The first day of our Nile tour we meet our tour mates – our two Sherwood Park friends, three folks from the US and four from the UK. All lovely people and the group gets along very well. And then we are off to the Valley of the Kings. Right away we notice we are on a major tourist trail. Hordes of folks, all different nationalities and languages, doing what we are doing. The Valley of the Kings has numerous tombs of the kings of ancient Egypt. We walk through three tombs, the best one being Ramses IV as it has some of the original colour on the walls. The walls are inscribed with scenes of the king doing various things – getting blessed by the gods, holding an enemy’s head in one hand and a dagger in the other, making offerings. Some of the inscriptions are of items that he will need in the afterlife – food, servants, a boat. We start to see the same images in a number of tombs as the artists would “copy and paste”.
Our next stop is one I am looking forward to. It is the temple of Queen Hatshepsut. It is built into the side of a mountain and blends in very nicely. The architect was ahead of his time in the design of the temple. It is massive and commanding. Unfortunately, after Hatshepsut died, Tuthmoses III, her son and successor, destroyed a lot of her images because she basically stole his rule from him, long story.
As we drive through the countryside we pass fields of sugar cane. Sugar cane is grown for five years, then after the harvest, the debris is burned, tilled into the earth and then alfalfa is grown for 3 to 4 months. This process revitalizes the soil. After the alfalfa is harvested, sugar is planted again. The other crops we see are corn, bananas, date palms, wheat, barley and household veggies.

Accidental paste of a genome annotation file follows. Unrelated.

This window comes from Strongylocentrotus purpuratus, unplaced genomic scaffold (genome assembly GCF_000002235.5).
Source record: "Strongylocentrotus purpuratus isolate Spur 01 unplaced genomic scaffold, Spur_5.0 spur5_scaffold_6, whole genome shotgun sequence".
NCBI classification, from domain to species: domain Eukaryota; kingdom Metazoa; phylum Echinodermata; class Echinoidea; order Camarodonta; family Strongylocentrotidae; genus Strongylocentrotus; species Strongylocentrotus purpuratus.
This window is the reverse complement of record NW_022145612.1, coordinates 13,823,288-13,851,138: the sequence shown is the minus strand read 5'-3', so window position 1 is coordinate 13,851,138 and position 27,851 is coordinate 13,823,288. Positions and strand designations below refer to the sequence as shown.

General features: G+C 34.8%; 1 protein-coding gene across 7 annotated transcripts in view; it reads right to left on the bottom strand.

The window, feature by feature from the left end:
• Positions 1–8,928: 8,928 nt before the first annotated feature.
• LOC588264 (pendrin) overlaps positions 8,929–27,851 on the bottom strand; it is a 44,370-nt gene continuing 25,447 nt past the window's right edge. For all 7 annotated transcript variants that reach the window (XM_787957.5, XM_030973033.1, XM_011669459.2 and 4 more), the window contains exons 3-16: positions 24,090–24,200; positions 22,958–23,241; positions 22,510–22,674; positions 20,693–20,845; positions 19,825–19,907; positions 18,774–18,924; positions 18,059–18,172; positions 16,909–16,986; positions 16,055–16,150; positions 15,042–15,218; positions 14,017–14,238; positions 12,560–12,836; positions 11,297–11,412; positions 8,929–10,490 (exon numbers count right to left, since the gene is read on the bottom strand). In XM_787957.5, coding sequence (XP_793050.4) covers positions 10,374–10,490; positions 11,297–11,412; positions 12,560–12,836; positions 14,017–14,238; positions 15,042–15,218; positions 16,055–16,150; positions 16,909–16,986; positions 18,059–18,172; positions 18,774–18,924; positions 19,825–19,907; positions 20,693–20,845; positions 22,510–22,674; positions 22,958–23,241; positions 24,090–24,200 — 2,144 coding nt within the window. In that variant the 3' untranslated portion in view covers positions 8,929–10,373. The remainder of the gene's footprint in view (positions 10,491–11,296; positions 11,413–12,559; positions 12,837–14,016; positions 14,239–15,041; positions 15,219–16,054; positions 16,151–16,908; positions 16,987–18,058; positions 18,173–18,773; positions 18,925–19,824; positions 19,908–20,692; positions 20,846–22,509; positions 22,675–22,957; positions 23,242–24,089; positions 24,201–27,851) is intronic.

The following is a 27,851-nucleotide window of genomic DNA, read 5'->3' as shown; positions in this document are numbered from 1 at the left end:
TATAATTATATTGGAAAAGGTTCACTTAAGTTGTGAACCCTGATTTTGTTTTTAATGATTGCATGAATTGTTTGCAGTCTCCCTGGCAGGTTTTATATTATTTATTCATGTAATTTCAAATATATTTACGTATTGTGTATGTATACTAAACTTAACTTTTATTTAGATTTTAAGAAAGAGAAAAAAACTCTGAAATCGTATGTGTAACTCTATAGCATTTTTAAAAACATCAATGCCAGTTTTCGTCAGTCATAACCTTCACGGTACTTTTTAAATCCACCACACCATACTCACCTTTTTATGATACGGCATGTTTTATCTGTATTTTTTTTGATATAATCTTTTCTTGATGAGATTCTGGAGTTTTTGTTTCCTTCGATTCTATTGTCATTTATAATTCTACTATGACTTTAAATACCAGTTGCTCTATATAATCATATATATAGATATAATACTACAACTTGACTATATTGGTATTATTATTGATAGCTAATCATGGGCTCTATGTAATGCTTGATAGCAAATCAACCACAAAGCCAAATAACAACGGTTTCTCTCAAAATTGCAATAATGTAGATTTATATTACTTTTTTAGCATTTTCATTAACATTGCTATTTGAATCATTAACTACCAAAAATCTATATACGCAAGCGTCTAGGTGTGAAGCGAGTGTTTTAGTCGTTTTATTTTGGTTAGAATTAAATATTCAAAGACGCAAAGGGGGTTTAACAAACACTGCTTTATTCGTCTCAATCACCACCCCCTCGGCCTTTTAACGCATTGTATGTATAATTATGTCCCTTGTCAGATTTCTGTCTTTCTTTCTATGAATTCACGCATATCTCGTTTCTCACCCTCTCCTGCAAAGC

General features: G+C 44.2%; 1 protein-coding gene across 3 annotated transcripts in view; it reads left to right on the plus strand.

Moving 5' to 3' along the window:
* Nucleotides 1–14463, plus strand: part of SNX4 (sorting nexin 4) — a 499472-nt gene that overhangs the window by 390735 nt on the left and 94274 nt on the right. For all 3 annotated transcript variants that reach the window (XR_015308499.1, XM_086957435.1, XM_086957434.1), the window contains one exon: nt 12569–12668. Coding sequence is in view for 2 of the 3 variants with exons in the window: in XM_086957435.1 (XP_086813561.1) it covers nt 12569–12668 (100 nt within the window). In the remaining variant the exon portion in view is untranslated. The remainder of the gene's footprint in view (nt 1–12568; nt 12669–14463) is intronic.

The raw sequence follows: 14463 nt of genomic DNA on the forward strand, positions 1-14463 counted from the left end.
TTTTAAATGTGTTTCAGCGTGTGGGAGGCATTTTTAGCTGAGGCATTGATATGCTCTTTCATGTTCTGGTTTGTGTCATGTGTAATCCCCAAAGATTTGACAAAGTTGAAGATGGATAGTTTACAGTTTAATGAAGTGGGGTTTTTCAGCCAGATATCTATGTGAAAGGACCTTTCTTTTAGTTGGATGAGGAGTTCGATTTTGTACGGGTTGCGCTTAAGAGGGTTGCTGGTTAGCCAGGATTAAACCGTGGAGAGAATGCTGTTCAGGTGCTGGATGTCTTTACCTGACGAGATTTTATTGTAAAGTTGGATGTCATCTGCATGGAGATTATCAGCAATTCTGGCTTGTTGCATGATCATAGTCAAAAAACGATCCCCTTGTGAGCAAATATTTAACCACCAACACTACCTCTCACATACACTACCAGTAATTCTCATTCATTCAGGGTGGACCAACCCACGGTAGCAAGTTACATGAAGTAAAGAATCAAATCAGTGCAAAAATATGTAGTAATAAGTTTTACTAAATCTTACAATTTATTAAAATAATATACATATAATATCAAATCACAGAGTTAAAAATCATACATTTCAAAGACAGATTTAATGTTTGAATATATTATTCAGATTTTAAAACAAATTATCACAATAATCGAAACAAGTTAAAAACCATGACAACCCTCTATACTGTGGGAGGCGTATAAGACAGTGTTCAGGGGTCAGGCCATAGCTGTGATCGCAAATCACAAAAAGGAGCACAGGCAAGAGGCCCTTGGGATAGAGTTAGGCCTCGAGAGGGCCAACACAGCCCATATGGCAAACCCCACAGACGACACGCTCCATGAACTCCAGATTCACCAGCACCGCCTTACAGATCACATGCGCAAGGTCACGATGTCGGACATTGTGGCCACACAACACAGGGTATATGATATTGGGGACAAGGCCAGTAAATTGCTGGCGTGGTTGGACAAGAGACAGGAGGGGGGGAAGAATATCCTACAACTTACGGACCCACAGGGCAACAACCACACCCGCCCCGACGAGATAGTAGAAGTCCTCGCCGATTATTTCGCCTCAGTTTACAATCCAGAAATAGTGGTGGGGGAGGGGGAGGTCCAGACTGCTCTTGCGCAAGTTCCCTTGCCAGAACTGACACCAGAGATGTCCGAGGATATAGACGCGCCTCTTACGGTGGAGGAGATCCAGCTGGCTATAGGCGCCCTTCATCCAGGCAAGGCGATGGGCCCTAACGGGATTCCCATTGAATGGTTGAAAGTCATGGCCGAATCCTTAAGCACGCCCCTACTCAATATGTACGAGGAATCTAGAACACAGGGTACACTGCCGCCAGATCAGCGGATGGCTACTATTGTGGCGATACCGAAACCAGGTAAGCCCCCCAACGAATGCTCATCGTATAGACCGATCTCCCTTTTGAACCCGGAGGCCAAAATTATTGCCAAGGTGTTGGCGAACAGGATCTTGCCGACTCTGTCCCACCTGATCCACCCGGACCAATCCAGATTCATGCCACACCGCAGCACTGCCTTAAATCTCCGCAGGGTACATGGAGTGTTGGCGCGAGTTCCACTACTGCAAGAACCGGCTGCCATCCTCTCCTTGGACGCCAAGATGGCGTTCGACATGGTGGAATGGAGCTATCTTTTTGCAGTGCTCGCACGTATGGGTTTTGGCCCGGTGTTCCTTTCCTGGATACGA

We visit a number of other temples and tombs over the two days and now we have a change of pace. We are sitting on a dahabiyat, a flat bottomed boat with a water level deck for eight guest cabins and the upper deck with dining area and lots of lounge seating. We are being towed up the Nile by a tug boat and when the wind picks up, the sails are unfurled. We have an easy day today, mostly cruising down the Nile with one stop at a temple along the way.
Our stop is in Edfu, to wander through the Temple of Horus built by Ptolemy III, starting in about 200 BC. The story goes something like this:
The gods Osiris (good guy) and Seth (bad guy) fought, and Seth killed Osiris and buried him in the Nile. Osiris’s wife, Isis, and her sister, Nephthys, searched and searched for him and found his coffin in the reeds next to the Nile. They prayed to the gods and he came alive. Isis and Osiris lived in the reeds, away from everyone and soon had a child, Horus. Seth found them and fought Osiris again and killed him again. Seth cut Osiris’s body up in 16 pieces and spread them over Egypt. Once again Isis and Nephthys searched and found all the pieces and through, magic if you will, brought him alive again but alive in the afterworld. Horus grew up, became a man and sought out Seth and battled him, killing him.
The temple has a huge wall with scenes of this battle between Horus, the god, and Seth, a hippo. Hippos were used to depict evil, bad guys. Anyway, hippo looses, good god wins.